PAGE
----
Our chief wordsmith to judge Digital Experience Awards 2015

We’re delighted to announce that Louise Turner, our chief wordsmith and all-round awards afficionado, is to be a judge at the Digital Experience Awards 2015.
In November Louise will score the shortlisted written entries for her allocated category (kept a secret until the day of the awards) and then watch the finalists’ presentations on the morning of the awards, before helping decide the category winner.

Louise said: “I’m delighted to have been accepted on to the panel of judges for the Digital Experience Awards. I’m looking forward to hearing the finalists tell their story and to peeling back the veneer of the presentations to ensure they can qualify their claims to help us find a worthy category winner.

“Judging awards helps keep our awards entry skills sharp. All of the award entries we’ve written so far this year have been shortlisted and we’re now waiting with baited breath for the awards ceremonies to take place to find out whether our clients will take to the stage.”

To find out more about our award writing services email louise@awardswriters.com or check out the information here.

  • Permalink Eddie Redmayne and his Screen Actor's Guild award. Image courtesy of ReutersGallery

    It’s celebrity awards season – but how do the corporate counterparts compare?

It’s celebrity awards season – but how do the corporate counterparts compare?

It’s awards season in the film and television industry, but how do the Oscars, BAFTAs and glitz and glamour compare to corporate awards?

There’s no doubt about it, people in their droves are drawn to big name celebrity and media awards – the posh frocks, limousines and star-studded ceremonies make viewers and nominees alike flush with excitement and anticipation. It’s easy to think that these high profile awards are the ones with real value, but in reality, they’re no different to clinching a win for great customer service, or product of the year – it’s just a matter of scale.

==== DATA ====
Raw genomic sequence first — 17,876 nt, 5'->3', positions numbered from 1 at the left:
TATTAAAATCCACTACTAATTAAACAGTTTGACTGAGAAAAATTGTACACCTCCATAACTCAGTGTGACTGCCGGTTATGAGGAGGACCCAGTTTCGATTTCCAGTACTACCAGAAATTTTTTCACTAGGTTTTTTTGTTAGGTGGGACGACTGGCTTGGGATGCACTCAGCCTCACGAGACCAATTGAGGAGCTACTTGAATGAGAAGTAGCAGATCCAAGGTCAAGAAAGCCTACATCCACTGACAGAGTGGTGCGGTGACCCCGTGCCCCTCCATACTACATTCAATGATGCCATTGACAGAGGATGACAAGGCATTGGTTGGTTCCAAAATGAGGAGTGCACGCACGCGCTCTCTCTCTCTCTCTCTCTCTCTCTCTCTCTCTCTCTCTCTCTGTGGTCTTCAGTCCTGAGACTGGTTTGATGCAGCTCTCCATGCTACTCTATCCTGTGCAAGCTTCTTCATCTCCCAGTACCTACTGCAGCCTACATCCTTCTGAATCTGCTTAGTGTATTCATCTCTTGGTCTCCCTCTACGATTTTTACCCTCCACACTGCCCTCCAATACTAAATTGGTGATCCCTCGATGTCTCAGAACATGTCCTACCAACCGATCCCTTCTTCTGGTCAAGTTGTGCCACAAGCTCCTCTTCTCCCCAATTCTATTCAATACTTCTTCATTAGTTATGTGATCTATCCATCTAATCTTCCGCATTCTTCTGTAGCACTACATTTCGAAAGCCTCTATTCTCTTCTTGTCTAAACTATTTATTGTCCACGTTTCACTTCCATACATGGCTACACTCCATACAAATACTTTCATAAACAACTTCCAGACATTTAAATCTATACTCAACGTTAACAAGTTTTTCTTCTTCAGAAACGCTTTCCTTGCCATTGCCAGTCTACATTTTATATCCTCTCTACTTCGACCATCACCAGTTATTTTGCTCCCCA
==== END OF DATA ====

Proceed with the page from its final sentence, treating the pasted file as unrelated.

The key difference between commercial and more widely celebrated awards, aside from the level of coverage, is that the stars benefit hugely from global exposure and the subsequent box office success that puts them directly in the spotlight. Some businesses feel almost embarrassed to put themselves forward for recognition, but while peer-nominated awards may feel more authentic, any short listing or win brings tangible benefits to your organisation.

You can build self-submission awards into your overall business strategy, giving internal teams a sense of competition and encouragement to deliver projects that might make the grade. Ultimately, as long as the criteria and judging process is transparent and honest, there’s plenty of value to be had from these types of awards – and the more you enter, the more chance you have of joining the likes of Eddie Redmayne, who is on track for an impressive stream of multiple wins this year. On the other hand, if you find yourself in pole position due to the kindness of others, make sure people know that’s how it was earned, and work it for all it’s worth!

I’d like to thank…

Okay, [...]

The morning after the night before